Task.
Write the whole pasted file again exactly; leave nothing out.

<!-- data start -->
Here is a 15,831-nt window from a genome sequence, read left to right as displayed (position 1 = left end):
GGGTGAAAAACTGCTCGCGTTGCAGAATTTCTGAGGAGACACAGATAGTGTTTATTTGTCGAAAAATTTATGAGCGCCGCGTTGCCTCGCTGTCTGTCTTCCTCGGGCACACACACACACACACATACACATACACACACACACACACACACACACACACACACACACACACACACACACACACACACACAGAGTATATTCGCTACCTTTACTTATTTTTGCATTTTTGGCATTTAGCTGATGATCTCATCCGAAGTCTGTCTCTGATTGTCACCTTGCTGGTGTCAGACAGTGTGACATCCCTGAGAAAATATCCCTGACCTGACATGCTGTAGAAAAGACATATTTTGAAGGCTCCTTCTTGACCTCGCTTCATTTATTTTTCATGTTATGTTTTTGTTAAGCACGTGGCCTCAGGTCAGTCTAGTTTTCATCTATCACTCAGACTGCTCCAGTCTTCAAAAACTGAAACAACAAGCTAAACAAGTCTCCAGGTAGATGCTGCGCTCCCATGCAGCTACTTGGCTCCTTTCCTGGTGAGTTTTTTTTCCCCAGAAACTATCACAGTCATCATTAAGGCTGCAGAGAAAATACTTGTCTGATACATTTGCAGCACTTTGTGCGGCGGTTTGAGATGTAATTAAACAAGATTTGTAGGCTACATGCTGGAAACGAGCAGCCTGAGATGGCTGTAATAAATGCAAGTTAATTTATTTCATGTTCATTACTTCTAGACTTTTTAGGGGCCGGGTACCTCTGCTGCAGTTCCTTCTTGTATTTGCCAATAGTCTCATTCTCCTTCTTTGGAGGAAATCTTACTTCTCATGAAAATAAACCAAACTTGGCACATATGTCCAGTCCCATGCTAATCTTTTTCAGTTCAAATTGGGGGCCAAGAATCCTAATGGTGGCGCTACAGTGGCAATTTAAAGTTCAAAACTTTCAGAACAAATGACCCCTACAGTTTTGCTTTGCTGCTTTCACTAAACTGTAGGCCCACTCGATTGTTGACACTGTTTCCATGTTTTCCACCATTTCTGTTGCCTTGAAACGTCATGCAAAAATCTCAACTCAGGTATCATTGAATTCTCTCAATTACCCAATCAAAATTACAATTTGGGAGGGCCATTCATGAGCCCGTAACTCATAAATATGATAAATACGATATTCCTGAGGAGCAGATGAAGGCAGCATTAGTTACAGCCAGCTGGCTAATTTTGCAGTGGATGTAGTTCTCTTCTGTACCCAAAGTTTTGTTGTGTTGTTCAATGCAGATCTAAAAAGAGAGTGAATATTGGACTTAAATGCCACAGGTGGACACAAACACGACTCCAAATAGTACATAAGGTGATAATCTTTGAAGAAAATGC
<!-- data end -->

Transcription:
Here is a 15,831-nt window from a genome sequence, read left to right as displayed (position 1 = left end):
GGGTGAAAAACTGCTCGCGTTGCAGAATTTCTGAGGAGACACAGATAGTGTTTATTTGTCGAAAAATTTATGAGCGCCGCGTTGCCTCGCTGTCTGTCTTCCTCGGGCACACACACACACACACATACACATACACACACACACACACACACACACACACACACACACACACACACACACACACACACACAGAGTATATTCGCTACCTTTACTTATTTTTGCATTTTTGGCATTTAGCTGATGATCTCATCCGAAGTCTGTCTCTGATTGTCACCTTGCTGGTGTCAGACAGTGTGACATCCCTGAGAAAATATCCCTGACCTGACATGCTGTAGAAAAGACATATTTTGAAGGCTCCTTCTTGACCTCGCTTCATTTATTTTTCATGTTATGTTTTTGTTAAGCACGTGGCCTCAGGTCAGTCTAGTTTTCATCTATCACTCAGACTGCTCCAGTCTTCAAAAACTGAAACAACAAGCTAAACAAGTCTCCAGGTAGATGCTGCGCTCCCATGCAGCTACTTGGCTCCTTTCCTGGTGAGTTTTTTTTCCCCAGAAACTATCACAGTCATCATTAAGGCTGCAGAGAAAATACTTGTCTGATACATTTGCAGCACTTTGTGCGGCGGTTTGAGATGTAATTAAACAAGATTTGTAGGCTACATGCTGGAAACGAGCAGCCTGAGATGGCTGTAATAAATGCAAGTTAATTTATTTCATGTTCATTACTTCTAGACTTTTTAGGGGCCGGGTACCTCTGCTGCAGTTCCTTCTTGTATTTGCCAATAGTCTCATTCTCCTTCTTTGGAGGAAATCTTACTTCTCATGAAAATAAACCAAACTTGGCACATATGTCCAGTCCCATGCTAATCTTTTTCAGTTCAAATTGGGGGCCAAGAATCCTAATGGTGGCGCTACAGTGGCAATTTAAAGTTCAAAACTTTCAGAACAAATGACCCCTACAGTTTTGCTTTGCTGCTTTCACTAAACTGTAGGCCCACTCGATTGTTGACACTGTTTCCATGTTTTCCACCATTTCTGTTGCCTTGAAACGTCATGCAAAAATCTCAACTCAGGTATCATTGAATTCTCTCAATTACCCAATCAAAATTACAATTTGGGAGGGCCATTCATGAGCCCGTAACTCATAAATATGATAAATACGATATTCCTGAGGAGCAGATGAAGGCAGCATTAGTTACAGCCAGCTGGCTAATTTTGCAGTGGATGTAGTTCTCTTCTGTACCCAAAGTTTTGTTGTGTTGTTCAATGCAGATCTAAAAAGAGAGTGAATATTGGACTTAAATGCCACAGGTGGACACAAACACGACTCCAAATAGTACATAAGGTGATAATCTTTGAAGAAAATGC